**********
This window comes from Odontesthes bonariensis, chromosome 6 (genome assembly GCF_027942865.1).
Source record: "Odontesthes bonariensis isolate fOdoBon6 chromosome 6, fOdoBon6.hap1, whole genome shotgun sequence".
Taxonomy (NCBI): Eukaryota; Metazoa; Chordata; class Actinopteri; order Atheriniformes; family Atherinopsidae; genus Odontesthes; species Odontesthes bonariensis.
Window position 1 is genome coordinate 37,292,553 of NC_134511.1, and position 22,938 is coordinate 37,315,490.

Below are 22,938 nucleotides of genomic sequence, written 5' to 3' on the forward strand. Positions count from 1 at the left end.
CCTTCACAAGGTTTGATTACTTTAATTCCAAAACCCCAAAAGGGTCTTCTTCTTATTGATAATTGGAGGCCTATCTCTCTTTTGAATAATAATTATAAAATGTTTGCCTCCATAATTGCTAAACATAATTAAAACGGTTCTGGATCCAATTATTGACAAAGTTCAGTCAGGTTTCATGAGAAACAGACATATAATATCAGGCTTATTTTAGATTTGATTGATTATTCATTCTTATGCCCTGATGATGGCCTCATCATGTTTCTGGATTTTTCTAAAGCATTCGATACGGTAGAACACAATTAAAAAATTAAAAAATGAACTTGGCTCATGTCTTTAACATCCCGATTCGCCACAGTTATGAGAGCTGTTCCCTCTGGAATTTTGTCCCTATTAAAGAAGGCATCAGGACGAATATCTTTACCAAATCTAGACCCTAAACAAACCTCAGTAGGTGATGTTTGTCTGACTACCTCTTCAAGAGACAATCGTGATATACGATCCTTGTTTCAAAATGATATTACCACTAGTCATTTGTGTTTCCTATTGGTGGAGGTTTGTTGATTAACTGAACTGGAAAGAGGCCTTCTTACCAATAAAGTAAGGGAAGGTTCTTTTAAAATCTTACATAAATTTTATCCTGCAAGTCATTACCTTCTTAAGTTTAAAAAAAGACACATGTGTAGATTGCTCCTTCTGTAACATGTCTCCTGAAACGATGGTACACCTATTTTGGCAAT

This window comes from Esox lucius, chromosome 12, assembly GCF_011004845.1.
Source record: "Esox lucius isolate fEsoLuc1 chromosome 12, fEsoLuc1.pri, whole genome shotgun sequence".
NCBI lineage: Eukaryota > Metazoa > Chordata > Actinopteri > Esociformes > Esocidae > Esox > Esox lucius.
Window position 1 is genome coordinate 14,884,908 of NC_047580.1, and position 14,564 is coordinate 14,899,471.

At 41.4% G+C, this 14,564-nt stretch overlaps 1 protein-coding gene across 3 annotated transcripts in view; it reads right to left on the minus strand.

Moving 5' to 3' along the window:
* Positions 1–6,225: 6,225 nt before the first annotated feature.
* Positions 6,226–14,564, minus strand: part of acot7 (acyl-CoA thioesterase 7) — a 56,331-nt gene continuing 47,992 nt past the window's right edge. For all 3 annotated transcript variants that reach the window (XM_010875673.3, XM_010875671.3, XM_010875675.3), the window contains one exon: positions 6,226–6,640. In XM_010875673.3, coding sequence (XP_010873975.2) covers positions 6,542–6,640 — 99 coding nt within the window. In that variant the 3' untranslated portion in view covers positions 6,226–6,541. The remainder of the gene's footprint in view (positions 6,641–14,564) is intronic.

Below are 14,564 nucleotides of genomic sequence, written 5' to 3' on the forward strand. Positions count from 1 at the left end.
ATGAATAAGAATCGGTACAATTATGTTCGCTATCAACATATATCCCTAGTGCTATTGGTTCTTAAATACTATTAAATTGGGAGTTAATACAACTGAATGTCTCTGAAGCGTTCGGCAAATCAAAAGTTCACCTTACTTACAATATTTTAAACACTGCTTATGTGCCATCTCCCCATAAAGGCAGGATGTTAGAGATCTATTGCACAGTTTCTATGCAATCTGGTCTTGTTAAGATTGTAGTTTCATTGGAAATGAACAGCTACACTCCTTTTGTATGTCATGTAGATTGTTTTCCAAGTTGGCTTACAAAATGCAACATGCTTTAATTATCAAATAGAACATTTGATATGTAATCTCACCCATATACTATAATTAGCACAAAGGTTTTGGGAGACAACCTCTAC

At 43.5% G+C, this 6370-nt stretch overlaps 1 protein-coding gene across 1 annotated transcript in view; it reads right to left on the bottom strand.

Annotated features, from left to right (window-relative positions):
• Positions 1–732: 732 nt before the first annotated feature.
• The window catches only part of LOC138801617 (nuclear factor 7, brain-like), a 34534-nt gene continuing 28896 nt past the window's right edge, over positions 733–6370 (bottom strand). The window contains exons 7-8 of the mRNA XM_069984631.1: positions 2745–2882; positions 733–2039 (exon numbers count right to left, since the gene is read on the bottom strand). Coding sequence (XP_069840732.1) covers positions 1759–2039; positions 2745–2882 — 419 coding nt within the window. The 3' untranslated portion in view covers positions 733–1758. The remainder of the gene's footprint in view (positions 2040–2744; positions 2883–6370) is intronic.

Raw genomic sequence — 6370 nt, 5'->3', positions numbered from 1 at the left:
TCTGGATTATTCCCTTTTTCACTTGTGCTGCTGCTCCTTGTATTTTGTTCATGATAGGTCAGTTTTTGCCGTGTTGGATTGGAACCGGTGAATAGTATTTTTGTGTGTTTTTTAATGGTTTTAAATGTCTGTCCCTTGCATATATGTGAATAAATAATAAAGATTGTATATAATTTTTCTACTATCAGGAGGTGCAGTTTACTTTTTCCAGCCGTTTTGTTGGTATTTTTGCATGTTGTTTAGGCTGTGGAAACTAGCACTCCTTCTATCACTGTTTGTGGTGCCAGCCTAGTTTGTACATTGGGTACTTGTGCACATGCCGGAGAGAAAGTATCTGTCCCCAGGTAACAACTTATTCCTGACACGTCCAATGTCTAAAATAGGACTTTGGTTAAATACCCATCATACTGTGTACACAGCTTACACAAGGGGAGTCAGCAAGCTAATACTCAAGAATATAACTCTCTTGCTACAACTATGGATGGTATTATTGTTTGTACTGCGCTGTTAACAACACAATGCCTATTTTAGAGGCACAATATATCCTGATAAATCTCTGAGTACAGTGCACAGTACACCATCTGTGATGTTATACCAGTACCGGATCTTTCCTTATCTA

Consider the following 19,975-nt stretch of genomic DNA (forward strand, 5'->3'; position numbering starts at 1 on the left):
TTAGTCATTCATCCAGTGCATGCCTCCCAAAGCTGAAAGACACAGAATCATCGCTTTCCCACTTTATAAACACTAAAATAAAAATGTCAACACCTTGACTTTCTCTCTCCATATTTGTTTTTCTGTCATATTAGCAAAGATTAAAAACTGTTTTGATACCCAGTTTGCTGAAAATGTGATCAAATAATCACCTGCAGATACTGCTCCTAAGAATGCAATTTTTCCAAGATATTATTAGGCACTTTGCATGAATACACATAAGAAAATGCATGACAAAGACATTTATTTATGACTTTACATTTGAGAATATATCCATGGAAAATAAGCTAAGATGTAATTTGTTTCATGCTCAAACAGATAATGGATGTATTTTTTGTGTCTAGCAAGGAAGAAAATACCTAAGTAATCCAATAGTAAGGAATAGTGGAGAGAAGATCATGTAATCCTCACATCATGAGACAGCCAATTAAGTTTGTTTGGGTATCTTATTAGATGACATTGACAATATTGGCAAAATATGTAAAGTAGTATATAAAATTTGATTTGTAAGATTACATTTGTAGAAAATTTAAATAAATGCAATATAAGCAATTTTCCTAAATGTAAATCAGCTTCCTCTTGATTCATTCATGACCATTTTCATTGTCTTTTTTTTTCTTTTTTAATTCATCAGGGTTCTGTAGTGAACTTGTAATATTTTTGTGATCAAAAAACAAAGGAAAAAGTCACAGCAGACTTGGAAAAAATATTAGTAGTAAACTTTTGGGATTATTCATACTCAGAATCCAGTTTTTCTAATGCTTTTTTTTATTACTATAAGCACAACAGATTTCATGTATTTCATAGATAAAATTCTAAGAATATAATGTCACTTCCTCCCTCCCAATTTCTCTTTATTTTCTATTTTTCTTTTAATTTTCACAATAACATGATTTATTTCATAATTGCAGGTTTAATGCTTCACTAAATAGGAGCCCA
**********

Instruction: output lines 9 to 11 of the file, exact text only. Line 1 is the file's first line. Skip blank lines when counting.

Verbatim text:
NCBI lineage: Eukaryota > Metazoa > Chordata > Actinopteri > Esociformes > Esocidae > Esox > Esox lucius.
Window position 1 is genome coordinate 14,884,908 of NC_047580.1, and position 14,564 is coordinate 14,899,471.

At 41.4% G+C, this 14,564-nt stretch overlaps 1 protein-coding gene across 3 annotated transcripts in view; it reads right to left on the minus strand.